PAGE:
Sunday, November 29, 2009

If Algebra = "X", and careers = "Z", then find "Y".

A story in today's "Baltimore Sun" has a troubling headline: Algebra II test indicates 15% ready for college.

I'm amazed that a mere math test can determine a person's readiness for college.  I guess based on that one test then maturity level has nothing to do with college readiness. I also guess being self-motivated and goal oriented have nothing to do with college readiness either.  I could go continue on with other examples of what I think determines college "readiness" but I will admit that was not the main focus of the article.

However, it does seem that many educational "experts' and politicians have decided students who can't handle Algebra II are unfit for college. It wasn't until recently that I realized what a "gatekeeper course" Algebra II has become.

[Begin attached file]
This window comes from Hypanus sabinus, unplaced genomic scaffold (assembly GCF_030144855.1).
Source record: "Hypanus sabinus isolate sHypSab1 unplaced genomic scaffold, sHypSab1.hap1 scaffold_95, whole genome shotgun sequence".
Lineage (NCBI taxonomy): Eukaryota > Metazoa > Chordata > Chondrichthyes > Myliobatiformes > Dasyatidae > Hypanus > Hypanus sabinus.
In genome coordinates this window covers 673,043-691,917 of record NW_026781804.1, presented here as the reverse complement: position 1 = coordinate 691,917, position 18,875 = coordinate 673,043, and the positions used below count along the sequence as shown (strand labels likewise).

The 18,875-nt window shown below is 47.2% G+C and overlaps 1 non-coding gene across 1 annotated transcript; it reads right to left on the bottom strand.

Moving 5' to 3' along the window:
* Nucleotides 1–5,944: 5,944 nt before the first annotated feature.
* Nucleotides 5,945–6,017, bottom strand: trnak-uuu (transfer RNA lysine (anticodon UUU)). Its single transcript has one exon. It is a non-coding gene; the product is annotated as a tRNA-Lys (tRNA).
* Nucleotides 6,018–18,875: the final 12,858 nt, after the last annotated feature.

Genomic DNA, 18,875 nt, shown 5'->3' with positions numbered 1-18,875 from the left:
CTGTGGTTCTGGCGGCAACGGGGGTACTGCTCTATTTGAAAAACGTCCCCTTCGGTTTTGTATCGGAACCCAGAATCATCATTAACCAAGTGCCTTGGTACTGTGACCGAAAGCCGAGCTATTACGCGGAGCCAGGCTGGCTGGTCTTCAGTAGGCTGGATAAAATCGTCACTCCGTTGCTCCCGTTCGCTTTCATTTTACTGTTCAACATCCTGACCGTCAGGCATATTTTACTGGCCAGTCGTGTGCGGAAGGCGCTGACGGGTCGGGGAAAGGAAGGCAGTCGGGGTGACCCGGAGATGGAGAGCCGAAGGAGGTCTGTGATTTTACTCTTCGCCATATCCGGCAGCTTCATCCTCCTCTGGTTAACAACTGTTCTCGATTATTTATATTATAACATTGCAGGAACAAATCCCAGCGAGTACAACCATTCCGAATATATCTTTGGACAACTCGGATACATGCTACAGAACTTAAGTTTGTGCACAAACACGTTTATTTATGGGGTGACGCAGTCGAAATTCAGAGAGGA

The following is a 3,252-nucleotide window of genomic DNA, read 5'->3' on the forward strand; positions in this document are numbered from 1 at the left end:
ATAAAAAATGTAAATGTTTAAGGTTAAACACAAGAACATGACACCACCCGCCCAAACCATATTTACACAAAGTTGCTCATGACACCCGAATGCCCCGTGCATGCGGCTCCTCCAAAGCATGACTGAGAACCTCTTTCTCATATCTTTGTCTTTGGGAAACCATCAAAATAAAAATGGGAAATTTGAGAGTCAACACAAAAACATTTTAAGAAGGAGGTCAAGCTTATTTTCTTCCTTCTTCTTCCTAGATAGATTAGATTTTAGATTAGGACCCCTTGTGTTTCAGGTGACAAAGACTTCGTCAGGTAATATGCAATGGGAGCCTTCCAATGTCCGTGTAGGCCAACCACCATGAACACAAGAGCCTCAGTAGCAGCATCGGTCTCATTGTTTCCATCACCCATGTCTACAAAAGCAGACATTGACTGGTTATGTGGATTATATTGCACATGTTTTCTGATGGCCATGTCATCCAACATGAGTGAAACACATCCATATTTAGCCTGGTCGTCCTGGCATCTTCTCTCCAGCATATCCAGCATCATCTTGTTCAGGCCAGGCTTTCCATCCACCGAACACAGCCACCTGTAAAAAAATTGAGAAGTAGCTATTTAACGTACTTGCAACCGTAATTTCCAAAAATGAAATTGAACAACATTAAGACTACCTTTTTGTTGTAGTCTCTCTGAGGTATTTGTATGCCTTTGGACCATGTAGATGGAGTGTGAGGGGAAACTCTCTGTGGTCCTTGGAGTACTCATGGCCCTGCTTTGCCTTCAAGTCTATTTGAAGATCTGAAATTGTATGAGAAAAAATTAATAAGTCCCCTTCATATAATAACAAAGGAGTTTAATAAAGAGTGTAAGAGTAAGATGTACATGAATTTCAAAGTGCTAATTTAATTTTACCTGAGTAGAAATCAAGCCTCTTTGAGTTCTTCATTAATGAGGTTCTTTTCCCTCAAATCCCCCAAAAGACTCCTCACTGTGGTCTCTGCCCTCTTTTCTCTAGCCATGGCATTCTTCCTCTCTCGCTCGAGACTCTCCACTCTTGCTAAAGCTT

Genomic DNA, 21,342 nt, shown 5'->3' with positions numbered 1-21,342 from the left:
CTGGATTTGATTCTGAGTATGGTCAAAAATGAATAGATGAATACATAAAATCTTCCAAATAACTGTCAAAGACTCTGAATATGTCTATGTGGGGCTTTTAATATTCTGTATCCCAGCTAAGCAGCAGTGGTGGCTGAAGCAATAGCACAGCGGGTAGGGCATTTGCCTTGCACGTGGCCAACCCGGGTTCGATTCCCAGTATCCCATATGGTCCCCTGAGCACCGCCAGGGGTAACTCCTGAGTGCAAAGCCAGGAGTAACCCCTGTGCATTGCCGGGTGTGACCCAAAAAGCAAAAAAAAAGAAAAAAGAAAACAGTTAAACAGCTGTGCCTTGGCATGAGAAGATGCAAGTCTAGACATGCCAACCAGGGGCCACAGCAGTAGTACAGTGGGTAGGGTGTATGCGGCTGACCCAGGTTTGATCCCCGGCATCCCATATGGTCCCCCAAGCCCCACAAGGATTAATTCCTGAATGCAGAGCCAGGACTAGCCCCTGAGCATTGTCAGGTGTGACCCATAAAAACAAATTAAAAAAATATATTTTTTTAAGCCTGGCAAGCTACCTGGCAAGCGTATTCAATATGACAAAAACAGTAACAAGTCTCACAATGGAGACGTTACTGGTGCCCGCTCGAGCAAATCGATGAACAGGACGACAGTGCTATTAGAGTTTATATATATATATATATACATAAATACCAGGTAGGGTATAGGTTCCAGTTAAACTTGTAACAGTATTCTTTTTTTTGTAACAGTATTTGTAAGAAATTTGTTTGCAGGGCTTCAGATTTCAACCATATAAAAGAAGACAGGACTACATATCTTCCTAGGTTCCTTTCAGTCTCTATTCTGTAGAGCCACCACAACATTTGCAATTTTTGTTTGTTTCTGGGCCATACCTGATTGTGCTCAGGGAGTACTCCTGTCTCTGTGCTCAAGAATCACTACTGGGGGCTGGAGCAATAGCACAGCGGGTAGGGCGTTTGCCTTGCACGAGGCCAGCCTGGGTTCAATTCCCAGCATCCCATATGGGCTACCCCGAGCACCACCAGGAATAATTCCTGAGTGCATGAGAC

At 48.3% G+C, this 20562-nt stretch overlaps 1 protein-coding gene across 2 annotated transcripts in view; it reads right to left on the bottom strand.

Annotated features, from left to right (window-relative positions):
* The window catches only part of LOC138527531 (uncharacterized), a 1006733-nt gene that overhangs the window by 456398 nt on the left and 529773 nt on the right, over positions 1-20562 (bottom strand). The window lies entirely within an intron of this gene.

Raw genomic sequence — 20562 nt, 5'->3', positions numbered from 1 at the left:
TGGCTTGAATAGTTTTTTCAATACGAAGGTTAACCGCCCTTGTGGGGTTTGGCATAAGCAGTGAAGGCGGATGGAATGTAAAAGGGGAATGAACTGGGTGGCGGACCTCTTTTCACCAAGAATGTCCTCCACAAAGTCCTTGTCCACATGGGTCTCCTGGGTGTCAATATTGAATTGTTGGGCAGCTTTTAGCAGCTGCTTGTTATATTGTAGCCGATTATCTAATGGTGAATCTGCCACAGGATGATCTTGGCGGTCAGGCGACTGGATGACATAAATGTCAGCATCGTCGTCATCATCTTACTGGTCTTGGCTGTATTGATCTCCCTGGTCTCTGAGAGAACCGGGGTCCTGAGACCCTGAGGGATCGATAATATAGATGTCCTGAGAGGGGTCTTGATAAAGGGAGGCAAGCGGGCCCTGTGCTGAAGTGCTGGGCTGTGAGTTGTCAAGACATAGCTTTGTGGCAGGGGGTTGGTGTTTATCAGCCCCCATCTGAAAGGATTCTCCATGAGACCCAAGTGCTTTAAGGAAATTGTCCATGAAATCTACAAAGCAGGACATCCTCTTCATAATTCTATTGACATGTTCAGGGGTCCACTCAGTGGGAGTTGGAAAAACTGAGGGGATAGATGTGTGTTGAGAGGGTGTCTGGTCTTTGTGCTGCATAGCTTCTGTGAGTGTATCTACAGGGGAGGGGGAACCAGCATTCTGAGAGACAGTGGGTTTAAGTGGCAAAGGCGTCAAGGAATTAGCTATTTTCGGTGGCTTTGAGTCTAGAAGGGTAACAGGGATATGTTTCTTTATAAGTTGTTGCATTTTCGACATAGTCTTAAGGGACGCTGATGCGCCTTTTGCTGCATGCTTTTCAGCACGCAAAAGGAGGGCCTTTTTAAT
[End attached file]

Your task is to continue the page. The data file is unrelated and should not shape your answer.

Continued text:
Is Algebra II really a vital course for every college major? Aren't there many careers which require a college degree that don't involve such high level mathematics as Algebra II?

Personally, I never attempted an Algebra II class, but I believe I have been successful in both the technical job marketplace and in my career as a teacher. But in retrospect, if Algebra II had been a requirement for me, I most likely would have chosen a different career path that didn't involve a college degree.

If Algebra II is such an important course to every student and every career, shouldn't our educational "experts" and politicians provide some insights and real support on different ways of teaching Algebra II so more people can truly learn it?